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|This article describes an index that measures the performance of an exchange, industry or a geographic region. View articles referencing this index.|
Also called the footsie, the Financial Times Stock Exchange 100 is a market capitalization weighted index representing the top 100 blue chip companies on the London Stock Exchange. The index is said to map more than 80% of the total capitalization in the United Kingdom. Stocks are free-float weighted to ensure that only the investable opportunity set is included within the index. . The FTSE group manages the Index, which in turn is a joint venture between the Financial Times and the London Stock Exchange.
They involve the total market capitalization of the companies weighted by their effect on the index, so the larger stocks would make more of a difference to the index as compared to a smaller market cap company. This is also called the free float method. The basic formula for any index is (be it capitalization weighted or any other stock index):
The Free float Adjustment factor represents the proportion of shares that is freefloated as a percentage of issued shares and then its rounded up to the nearest mulitple of 5% for calculation purposes. To find the free-float capitalization of a company, first find its market cap (number of outstanding shares x share price) then multiply its free-float factor. The free-float method, therefore, does not include restricted stocks, such as those held by company insiders.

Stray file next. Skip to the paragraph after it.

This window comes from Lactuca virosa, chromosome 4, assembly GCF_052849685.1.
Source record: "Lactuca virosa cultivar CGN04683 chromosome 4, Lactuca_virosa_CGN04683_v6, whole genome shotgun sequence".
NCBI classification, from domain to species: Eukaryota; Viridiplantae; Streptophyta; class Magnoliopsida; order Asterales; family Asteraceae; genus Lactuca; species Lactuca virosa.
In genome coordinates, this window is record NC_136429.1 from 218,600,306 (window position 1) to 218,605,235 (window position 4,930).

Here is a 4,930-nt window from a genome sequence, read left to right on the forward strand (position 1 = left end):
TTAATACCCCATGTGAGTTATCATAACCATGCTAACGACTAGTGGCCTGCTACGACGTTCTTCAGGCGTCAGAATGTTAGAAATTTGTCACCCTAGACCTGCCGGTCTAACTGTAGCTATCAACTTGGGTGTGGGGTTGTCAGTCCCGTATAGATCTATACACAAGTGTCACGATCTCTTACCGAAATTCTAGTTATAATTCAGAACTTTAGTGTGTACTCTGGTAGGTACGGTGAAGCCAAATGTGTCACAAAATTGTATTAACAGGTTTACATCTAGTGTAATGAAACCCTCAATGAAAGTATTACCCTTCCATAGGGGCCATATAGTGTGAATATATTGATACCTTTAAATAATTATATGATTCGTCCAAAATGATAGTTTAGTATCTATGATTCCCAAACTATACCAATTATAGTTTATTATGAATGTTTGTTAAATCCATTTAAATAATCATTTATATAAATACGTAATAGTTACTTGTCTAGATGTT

While one might track this portfolio’s value in dollar terms, it would probably be an unwieldy number – for example, the S&P 500 market value is roughly $11.8 trillion. Rather than deal with ten or more digits, the figure is scaled to a more easily handled number, currently around 1250. Dividing the portfolio market value by a factor, usually called the Index divisor, does the scaling.
Continuity in index values is maintained by adjusting the divisor for all changes in the constituents’ share capital after the base date. This includes additions and deletions to the index, rights issues, share buybacks and issuances, and spin-offs. The divisor’s time series is, in effect, a chronological summary of all changes affecting the base capital of the index. The divisor is adjusted such that the index value at an instant just prior to a change in base capital equals the index value at an instant immediately following that change.
The List of companies that comprise the FTSE as of 16th September 2011